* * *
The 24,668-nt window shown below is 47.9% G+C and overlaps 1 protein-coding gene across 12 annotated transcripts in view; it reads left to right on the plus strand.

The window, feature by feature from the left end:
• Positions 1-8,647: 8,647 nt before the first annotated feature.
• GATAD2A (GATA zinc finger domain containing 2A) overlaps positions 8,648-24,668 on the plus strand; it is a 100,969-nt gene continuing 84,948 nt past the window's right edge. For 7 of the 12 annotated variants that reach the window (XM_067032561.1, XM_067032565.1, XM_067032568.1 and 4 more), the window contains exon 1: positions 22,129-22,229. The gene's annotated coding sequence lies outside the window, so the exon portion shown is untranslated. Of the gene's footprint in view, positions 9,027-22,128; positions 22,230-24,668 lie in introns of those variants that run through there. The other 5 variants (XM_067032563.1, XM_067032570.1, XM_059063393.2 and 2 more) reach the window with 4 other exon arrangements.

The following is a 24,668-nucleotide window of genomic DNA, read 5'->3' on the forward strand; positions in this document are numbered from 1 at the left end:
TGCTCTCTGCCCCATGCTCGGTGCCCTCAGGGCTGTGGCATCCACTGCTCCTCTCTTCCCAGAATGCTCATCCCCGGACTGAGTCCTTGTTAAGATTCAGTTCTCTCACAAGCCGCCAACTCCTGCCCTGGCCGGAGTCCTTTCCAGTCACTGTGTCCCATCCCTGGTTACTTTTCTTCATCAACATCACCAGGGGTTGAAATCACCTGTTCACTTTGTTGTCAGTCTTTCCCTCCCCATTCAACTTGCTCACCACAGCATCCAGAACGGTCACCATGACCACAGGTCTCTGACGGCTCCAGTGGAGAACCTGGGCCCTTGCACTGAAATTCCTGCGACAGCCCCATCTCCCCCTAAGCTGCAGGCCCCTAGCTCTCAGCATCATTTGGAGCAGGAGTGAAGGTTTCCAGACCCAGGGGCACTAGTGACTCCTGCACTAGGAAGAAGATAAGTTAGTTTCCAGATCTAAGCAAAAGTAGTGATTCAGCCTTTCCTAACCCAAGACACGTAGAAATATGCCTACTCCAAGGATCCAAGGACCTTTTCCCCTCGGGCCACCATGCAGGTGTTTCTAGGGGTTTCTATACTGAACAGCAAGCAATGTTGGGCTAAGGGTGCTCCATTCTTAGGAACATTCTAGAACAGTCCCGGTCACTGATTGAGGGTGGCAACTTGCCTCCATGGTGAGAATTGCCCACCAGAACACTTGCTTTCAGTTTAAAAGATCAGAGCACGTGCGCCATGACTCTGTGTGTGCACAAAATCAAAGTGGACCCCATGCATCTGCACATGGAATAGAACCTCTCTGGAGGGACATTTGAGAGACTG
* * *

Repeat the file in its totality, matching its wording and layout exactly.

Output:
The 24,668-nt window shown below is 47.9% G+C and overlaps 1 protein-coding gene across 12 annotated transcripts in view; it reads left to right on the plus strand.

The window, feature by feature from the left end:
• Positions 1-8,647: 8,647 nt before the first annotated feature.
• GATAD2A (GATA zinc finger domain containing 2A) overlaps positions 8,648-24,668 on the plus strand; it is a 100,969-nt gene continuing 84,948 nt past the window's right edge. For 7 of the 12 annotated variants that reach the window (XM_067032561.1, XM_067032565.1, XM_067032568.1 and 4 more), the window contains exon 1: positions 22,129-22,229. The gene's annotated coding sequence lies outside the window, so the exon portion shown is untranslated. Of the gene's footprint in view, positions 9,027-22,128; positions 22,230-24,668 lie in introns of those variants that run through there. The other 5 variants (XM_067032563.1, XM_067032570.1, XM_059063393.2 and 2 more) reach the window with 4 other exon arrangements.

The following is a 24,668-nucleotide window of genomic DNA, read 5'->3' on the forward strand; positions in this document are numbered from 1 at the left end:
TGCTCTCTGCCCCATGCTCGGTGCCCTCAGGGCTGTGGCATCCACTGCTCCTCTCTTCCCAGAATGCTCATCCCCGGACTGAGTCCTTGTTAAGATTCAGTTCTCTCACAAGCCGCCAACTCCTGCCCTGGCCGGAGTCCTTTCCAGTCACTGTGTCCCATCCCTGGTTACTTTTCTTCATCAACATCACCAGGGGTTGAAATCACCTGTTCACTTTGTTGTCAGTCTTTCCCTCCCCATTCAACTTGCTCACCACAGCATCCAGAACGGTCACCATGACCACAGGTCTCTGACGGCTCCAGTGGAGAACCTGGGCCCTTGCACTGAAATTCCTGCGACAGCCCCATCTCCCCCTAAGCTGCAGGCCCCTAGCTCTCAGCATCATTTGGAGCAGGAGTGAAGGTTTCCAGACCCAGGGGCACTAGTGACTCCTGCACTAGGAAGAAGATAAGTTAGTTTCCAGATCTAAGCAAAAGTAGTGATTCAGCCTTTCCTAACCCAAGACACGTAGAAATATGCCTACTCCAAGGATCCAAGGACCTTTTCCCCTCGGGCCACCATGCAGGTGTTTCTAGGGGTTTCTATACTGAACAGCAAGCAATGTTGGGCTAAGGGTGCTCCATTCTTAGGAACATTCTAGAACAGTCCCGGTCACTGATTGAGGGTGGCAACTTGCCTCCATGGTGAGAATTGCCCACCAGAACACTTGCTTTCAGTTTAAAAGATCAGAGCACGTGCGCCATGACTCTGTGTGTGCACAAAATCAAAGTGGACCCCATGCATCTGCACATGGAATAGAACCTCTCTGGAGGGACATTTGAGAGACTG